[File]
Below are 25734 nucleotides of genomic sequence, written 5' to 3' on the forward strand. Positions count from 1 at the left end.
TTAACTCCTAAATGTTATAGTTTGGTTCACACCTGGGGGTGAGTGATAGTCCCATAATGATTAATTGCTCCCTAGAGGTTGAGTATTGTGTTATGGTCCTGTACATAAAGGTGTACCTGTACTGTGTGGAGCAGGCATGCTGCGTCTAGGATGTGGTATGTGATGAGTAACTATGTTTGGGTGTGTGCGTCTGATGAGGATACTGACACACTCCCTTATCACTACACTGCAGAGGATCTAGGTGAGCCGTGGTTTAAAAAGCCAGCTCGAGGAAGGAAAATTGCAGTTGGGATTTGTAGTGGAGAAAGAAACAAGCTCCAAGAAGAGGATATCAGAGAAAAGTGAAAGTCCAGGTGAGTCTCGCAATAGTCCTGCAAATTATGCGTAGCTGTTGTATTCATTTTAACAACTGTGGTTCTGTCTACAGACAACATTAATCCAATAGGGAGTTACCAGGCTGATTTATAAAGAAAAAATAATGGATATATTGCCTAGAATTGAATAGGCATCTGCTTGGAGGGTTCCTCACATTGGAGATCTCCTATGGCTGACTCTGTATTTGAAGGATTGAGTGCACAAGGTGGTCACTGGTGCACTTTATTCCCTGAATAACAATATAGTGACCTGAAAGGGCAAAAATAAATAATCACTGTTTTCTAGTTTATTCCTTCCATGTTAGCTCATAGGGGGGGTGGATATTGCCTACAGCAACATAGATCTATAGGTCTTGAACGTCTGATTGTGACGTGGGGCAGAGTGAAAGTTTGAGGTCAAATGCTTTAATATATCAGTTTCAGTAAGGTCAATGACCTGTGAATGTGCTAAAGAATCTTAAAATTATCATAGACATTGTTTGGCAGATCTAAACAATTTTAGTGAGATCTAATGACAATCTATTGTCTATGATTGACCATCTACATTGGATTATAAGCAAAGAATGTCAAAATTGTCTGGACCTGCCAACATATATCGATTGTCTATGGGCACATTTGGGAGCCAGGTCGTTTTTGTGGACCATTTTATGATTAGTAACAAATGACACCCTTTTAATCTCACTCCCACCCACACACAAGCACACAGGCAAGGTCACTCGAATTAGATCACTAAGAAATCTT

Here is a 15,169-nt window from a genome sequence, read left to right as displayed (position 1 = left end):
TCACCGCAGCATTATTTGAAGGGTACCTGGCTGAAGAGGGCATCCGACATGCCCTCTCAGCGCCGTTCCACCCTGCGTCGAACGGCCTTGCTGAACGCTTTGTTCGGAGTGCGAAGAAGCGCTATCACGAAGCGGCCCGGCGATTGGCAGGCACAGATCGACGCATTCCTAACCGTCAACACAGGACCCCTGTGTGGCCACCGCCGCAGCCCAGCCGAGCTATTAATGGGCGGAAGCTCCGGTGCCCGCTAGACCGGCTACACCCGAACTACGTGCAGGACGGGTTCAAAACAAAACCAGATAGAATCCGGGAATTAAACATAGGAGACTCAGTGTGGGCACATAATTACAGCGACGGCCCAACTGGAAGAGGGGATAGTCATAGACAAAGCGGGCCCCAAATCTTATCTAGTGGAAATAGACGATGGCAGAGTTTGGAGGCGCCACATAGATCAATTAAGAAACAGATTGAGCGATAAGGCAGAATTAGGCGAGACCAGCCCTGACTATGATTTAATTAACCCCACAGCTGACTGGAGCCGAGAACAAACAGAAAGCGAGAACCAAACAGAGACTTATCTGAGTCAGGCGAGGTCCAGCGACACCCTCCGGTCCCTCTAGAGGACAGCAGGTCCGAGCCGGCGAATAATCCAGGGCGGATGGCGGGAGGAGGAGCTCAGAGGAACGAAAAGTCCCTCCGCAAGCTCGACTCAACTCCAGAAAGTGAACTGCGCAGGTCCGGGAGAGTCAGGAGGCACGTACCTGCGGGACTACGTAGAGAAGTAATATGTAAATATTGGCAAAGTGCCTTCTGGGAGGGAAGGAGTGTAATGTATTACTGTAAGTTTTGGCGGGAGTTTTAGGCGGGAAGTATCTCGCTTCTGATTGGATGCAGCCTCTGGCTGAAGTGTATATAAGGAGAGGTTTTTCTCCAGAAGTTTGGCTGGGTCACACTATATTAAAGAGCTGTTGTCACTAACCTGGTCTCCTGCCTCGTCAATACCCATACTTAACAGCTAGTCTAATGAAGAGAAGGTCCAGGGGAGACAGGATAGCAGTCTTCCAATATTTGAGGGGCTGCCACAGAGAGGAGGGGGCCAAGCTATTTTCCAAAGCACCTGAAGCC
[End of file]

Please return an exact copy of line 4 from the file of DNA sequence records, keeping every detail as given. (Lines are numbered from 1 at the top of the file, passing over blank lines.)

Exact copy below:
TCACCGCAGCATTATTTGAAGGGTACCTGGCTGAAGAGGGCATCCGACATGCCCTCTCAGCGCCGTTCCACCCTGCGTCGAACGGCCTTGCTGAACGCTTTGTTCGGAGTGCGAAGAAGCGCTATCACGAAGCGGCCCGGCGATTGGCAGGCACAGATCGACGCATTCCTAACCGTCAACACAGGACCCCTGTGTGGCCACCGCCGCAGCCCAGCCGAGCTATTAATGGGCGGAAGCTCCGGTGCCCGCTAGACCGGCTACACCCGAACTACGTGCAGGACGGGTTCAAAACAAAACCAGATAGAATCCGGGAATTAAACATAGGAGACTCAGTGTGGGCACATAATTACAGCGACGGCCCAACTGGAAGAGGGGATAGTCATAGACAAAGCGGGCCCCAAATCTTATCTAGTGGAAATAGACGATGGCAGAGTTTGGAGGCGCCACATAGATCAATTAAGAAACAGATTGAGCGATAAGGCAGAATTAGGCGAGACCAGCCCTGACTATGATTTAATTAACCCCACAGCTGACTGGAGCCGAGAACAAACAGAAAGCGAGAACCAAACAGAGACTTATCTGAGTCAGGCGAGGTCCAGCGACACCCTCCGGTCCCTCTAGAGGACAGCAGGTCCGAGCCGGCGAATAATCCAGGGCGGATGGCGGGAGGAGGAGCTCAGAGGAACGAAAAGTCCCTCCGCAAGCTCGACTCAACTCCAGAAAGTGAACTGCGCAGGTCCGGGAGAGTCAGGAGGCACGTACCTGCGGGACTACGTAGAGAAGTAATATGTAAATATTGGCAAAGTGCCTTCTGGGAGGGAAGGAGTGTAATGTATTACTGTAAGTTTTGGCGGGAGTTTTAGGCGGGAAGTATCTCGCTTCTGATTGGATGCAGCCTCTGGCTGAAGTGTATATAAGGAGAGGTTTTTCTCCAGAAGTTTGGCTGGGTCACACTATATTAAAGAGCTGTTGTCACTAACCTGGTCTCCTGCCTCGTCAATACCCATACTTAACAGCTAGTCTAATGAAGAGAAGGTCCAGGGGAGACAGGATAGCAGTCTTCCAATATTTGAGGGGCTGCCACAGAGAGGAGGGGGCCAAGCTATTTTCCAAAGCACCTGAAGCC